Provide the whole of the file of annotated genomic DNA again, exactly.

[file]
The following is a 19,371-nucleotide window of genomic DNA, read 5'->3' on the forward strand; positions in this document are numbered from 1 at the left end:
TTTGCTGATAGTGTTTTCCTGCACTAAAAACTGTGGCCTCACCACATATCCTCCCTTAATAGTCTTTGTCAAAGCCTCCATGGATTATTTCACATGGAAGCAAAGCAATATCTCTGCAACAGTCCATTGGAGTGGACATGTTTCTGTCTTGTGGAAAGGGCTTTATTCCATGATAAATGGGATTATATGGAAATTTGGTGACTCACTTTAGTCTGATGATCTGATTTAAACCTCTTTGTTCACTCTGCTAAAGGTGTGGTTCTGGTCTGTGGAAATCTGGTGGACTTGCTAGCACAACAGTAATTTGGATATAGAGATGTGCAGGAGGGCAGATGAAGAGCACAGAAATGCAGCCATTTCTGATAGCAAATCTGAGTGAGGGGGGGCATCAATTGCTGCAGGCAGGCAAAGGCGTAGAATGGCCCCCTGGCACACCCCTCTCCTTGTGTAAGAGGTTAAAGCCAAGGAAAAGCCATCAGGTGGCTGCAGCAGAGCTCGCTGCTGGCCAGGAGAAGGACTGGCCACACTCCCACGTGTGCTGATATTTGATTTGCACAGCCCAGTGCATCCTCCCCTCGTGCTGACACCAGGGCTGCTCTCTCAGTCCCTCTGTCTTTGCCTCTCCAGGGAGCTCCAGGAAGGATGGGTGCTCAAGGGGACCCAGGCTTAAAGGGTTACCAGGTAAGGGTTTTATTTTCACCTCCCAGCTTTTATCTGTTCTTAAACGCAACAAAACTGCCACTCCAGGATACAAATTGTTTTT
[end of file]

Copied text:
The following is a 19,371-nucleotide window of genomic DNA, read 5'->3' on the forward strand; positions in this document are numbered from 1 at the left end:
TTTGCTGATAGTGTTTTCCTGCACTAAAAACTGTGGCCTCACCACATATCCTCCCTTAATAGTCTTTGTCAAAGCCTCCATGGATTATTTCACATGGAAGCAAAGCAATATCTCTGCAACAGTCCATTGGAGTGGACATGTTTCTGTCTTGTGGAAAGGGCTTTATTCCATGATAAATGGGATTATATGGAAATTTGGTGACTCACTTTAGTCTGATGATCTGATTTAAACCTCTTTGTTCACTCTGCTAAAGGTGTGGTTCTGGTCTGTGGAAATCTGGTGGACTTGCTAGCACAACAGTAATTTGGATATAGAGATGTGCAGGAGGGCAGATGAAGAGCACAGAAATGCAGCCATTTCTGATAGCAAATCTGAGTGAGGGGGGGCATCAATTGCTGCAGGCAGGCAAAGGCGTAGAATGGCCCCCTGGCACACCCCTCTCCTTGTGTAAGAGGTTAAAGCCAAGGAAAAGCCATCAGGTGGCTGCAGCAGAGCTCGCTGCTGGCCAGGAGAAGGACTGGCCACACTCCCACGTGTGCTGATATTTGATTTGCACAGCCCAGTGCATCCTCCCCTCGTGCTGACACCAGGGCTGCTCTCTCAGTCCCTCTGTCTTTGCCTCTCCAGGGAGCTCCAGGAAGGATGGGTGCTCAAGGGGACCCAGGCTTAAAGGGTTACCAGGTAAGGGTTTTATTTTCACCTCCCAGCTTTTATCTGTTCTTAAACGCAACAAAACTGCCACTCCAGGATACAAATTGTTTTT